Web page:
In Prompt Journal, Issue 1: Ruins, Am I (Is He) Wearing Pants? is a short play inspired by my featured scenic model. To see the original publication, click HERE.
From the editors: "In Stephen Spoonamore’s Am I (Is He) Wearing Pants?, the plastic model figures found in Melpomene Katakalos’ model come alive in their environment. The tension between the materiality of this scenic model and the imagined performance it inspires is at the heart of this play. Left unfinished by the modelmaker, the characters attempt to design their own situation, but despite their longing, the model holds them frozen in place. Their destiny is to remain eternally trapped and frustrated."
In Prompt Journal, Issue 2: Monologues, Don’t Look Down by Melody Munitz is a short play inspired by my featured scenic model. To see the original publication, click HERE.
From the editors: "From the mythic to the realist, Melody Munitz’s play, Don’t Look Down, imagines designer Melpomene Katakalos’s model (“a metal gridded wall stands at the back with ladders on either side”) quite literally, putting the characters she creates in motion, climbing the ladder to hide from society’s judgment."
From the Prompt Website: “Revitalizing the Scenic Model” is the exploration of material influence on praxis by pairing photos of scenic designers’ discarded scenic models with playwrights who, in turn, write one-minute plays that take place in the worlds the scenic models invite them to stage. Usually, a playwright’s text inspires a designer to imagine a world in the form of a scenic model. What new worlds might be imagined if designers’ scenic models inspired playwrights to create new texts?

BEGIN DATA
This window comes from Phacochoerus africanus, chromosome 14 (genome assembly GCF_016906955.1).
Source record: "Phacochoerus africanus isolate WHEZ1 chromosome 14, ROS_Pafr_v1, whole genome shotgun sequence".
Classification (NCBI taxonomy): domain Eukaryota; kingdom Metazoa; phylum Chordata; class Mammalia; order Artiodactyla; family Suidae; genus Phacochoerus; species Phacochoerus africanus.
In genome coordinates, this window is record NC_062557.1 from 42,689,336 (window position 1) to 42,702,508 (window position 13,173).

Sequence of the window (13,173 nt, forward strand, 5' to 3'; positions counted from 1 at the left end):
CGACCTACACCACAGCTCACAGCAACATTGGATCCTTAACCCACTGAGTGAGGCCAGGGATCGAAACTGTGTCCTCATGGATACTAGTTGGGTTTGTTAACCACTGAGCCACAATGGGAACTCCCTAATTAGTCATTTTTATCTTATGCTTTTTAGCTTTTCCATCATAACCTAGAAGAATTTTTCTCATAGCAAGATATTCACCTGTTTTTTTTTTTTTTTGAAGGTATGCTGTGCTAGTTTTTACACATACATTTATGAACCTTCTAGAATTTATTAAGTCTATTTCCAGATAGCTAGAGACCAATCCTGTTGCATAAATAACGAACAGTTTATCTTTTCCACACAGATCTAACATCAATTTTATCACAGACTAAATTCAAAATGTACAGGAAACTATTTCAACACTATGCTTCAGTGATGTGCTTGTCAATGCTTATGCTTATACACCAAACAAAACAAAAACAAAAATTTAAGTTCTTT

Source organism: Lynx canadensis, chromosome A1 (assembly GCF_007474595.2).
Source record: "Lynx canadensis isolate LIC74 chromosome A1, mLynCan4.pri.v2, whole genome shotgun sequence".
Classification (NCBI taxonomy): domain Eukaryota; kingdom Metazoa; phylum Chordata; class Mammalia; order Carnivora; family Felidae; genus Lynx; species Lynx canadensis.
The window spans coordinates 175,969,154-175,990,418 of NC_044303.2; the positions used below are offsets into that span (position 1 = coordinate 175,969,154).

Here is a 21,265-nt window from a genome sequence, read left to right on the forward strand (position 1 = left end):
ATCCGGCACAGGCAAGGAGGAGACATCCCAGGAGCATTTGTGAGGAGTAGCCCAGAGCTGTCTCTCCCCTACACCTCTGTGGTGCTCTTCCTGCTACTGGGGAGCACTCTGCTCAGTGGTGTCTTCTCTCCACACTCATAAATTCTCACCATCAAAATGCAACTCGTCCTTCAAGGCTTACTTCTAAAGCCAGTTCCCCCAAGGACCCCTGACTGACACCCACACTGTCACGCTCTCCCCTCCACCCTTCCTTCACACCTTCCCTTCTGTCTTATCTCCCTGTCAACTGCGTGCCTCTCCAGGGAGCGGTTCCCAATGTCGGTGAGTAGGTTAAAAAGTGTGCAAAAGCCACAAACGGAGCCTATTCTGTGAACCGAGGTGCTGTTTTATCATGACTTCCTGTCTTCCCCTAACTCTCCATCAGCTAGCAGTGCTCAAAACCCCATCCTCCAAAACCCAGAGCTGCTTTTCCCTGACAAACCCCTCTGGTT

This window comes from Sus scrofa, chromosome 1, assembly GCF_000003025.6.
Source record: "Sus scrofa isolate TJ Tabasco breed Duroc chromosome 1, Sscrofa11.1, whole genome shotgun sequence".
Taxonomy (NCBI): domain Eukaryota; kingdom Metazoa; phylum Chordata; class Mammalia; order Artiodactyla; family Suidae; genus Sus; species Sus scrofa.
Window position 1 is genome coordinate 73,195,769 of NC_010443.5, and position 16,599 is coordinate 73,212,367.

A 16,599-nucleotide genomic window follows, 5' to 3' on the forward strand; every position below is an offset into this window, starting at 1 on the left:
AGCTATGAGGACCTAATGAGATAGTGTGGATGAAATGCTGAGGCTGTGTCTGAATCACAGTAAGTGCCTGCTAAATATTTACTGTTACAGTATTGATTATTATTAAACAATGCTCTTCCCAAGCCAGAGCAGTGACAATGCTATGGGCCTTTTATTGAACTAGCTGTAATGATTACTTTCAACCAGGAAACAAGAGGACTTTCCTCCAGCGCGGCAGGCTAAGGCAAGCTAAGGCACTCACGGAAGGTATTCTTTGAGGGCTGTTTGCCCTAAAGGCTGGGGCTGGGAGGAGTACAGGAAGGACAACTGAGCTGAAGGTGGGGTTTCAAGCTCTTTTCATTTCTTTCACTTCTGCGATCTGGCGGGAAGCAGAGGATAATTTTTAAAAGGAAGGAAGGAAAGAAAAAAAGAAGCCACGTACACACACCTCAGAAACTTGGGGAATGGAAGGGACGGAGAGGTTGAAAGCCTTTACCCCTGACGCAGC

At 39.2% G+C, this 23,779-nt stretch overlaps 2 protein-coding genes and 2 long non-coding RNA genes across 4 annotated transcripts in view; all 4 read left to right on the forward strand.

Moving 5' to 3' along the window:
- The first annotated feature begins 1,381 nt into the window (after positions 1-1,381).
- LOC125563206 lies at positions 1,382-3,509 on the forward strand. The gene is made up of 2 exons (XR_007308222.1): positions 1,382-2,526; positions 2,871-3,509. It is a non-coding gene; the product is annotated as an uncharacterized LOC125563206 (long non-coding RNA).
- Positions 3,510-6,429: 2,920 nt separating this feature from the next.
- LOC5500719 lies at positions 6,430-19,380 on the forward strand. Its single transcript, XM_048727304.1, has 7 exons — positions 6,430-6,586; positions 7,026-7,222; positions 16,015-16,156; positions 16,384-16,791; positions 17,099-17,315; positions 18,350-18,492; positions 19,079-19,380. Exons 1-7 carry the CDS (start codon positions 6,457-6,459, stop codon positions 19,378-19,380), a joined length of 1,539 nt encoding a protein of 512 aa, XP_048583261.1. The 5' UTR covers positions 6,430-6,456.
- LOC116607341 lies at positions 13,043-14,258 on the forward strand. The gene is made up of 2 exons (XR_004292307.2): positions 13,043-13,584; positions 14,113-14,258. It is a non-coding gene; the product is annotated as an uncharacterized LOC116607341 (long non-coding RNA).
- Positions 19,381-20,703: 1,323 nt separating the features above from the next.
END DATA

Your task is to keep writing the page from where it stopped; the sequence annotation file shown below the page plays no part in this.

Issues one and two of Prompt set out to explore how material objects, like scenic models, can endure beyond their intended material purpose to inspire new fantasies and daydreams. Scenic models possess a charisma that constantly engages the spectator’s imagination and invites performance, but when detached from their original duties as tools for production, they become free to take on lives of their own and signify new things. Material objects emerge as fertile sites of creativity where artists can converge to co-write new dramaturgies; the remarkable, new plays inspired by images of ruined scenic models contained in this volume bears that out. But I hasten to point out that the material objects in this issue are present only in digital space. In fact, all collaboration on this issue happened in digital spaces - playwrights wrote in response to images of models (not the models themselves) that they accessed through email or file sharing websites, the audio performances that accompany the plays were rehearsed and recorded remotely using Zoom, and of course, the volume itself is being shared with you on the internet. It is more accurate to say that material objects in digital spaces emerge as sites for the creation of new dramaturgies. And what of this word “Ruins” which Odai Johnson says conjures “monuments that are broken”, “pedestals of statues without figures on them”, and “a longing to be part of a past that never was.”